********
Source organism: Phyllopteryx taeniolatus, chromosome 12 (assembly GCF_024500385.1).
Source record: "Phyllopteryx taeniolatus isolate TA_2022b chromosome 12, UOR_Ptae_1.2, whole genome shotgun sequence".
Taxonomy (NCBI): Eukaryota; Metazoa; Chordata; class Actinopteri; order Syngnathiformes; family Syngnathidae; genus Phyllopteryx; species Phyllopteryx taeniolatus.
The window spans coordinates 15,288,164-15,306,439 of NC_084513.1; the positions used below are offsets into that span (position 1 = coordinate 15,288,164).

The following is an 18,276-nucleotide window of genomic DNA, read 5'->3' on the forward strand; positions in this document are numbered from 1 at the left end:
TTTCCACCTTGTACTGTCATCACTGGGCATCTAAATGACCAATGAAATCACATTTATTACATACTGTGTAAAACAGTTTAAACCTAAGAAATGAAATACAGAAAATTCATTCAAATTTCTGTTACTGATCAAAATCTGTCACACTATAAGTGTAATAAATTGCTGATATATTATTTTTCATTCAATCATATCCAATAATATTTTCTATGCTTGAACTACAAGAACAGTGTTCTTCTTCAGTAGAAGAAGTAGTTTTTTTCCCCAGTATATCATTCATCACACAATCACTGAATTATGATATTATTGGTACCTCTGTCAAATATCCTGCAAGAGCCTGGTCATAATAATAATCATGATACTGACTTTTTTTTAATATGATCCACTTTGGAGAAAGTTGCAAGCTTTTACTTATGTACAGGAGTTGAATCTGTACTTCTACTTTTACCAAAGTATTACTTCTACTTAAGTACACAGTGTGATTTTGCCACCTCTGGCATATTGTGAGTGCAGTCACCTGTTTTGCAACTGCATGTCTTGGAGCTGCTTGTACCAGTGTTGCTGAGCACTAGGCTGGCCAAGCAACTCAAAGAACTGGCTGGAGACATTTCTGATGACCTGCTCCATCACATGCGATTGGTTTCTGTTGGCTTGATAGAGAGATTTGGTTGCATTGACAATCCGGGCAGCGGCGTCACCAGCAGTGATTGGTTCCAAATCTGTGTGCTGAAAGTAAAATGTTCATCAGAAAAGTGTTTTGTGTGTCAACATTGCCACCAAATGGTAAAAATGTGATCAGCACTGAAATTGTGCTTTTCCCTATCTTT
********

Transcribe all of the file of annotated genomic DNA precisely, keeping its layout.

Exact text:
Source organism: Phyllopteryx taeniolatus, chromosome 12 (assembly GCF_024500385.1).
Source record: "Phyllopteryx taeniolatus isolate TA_2022b chromosome 12, UOR_Ptae_1.2, whole genome shotgun sequence".
Taxonomy (NCBI): Eukaryota; Metazoa; Chordata; class Actinopteri; order Syngnathiformes; family Syngnathidae; genus Phyllopteryx; species Phyllopteryx taeniolatus.
The window spans coordinates 15,288,164-15,306,439 of NC_084513.1; the positions used below are offsets into that span (position 1 = coordinate 15,288,164).

The following is an 18,276-nucleotide window of genomic DNA, read 5'->3' on the forward strand; positions in this document are numbered from 1 at the left end:
TTTCCACCTTGTACTGTCATCACTGGGCATCTAAATGACCAATGAAATCACATTTATTACATACTGTGTAAAACAGTTTAAACCTAAGAAATGAAATACAGAAAATTCATTCAAATTTCTGTTACTGATCAAAATCTGTCACACTATAAGTGTAATAAATTGCTGATATATTATTTTTCATTCAATCATATCCAATAATATTTTCTATGCTTGAACTACAAGAACAGTGTTCTTCTTCAGTAGAAGAAGTAGTTTTTTTCCCCAGTATATCATTCATCACACAATCACTGAATTATGATATTATTGGTACCTCTGTCAAATATCCTGCAAGAGCCTGGTCATAATAATAATCATGATACTGACTTTTTTTTAATATGATCCACTTTGGAGAAAGTTGCAAGCTTTTACTTATGTACAGGAGTTGAATCTGTACTTCTACTTTTACCAAAGTATTACTTCTACTTAAGTACACAGTGTGATTTTGCCACCTCTGGCATATTGTGAGTGCAGTCACCTGTTTTGCAACTGCATGTCTTGGAGCTGCTTGTACCAGTGTTGCTGAGCACTAGGCTGGCCAAGCAACTCAAAGAACTGGCTGGAGACATTTCTGATGACCTGCTCCATCACATGCGATTGGTTTCTGTTGGCTTGATAGAGAGATTTGGTTGCATTGACAATCCGGGCAGCGGCGTCACCAGCAGTGATTGGTTCCAAATCTGTGTGCTGAAAGTAAAATGTTCATCAGAAAAGTGTTTTGTGTGTCAACATTGCCACCAAATGGTAAAAATGTGATCAGCACTGAAATTGTGCTTTTCCCTATCTTT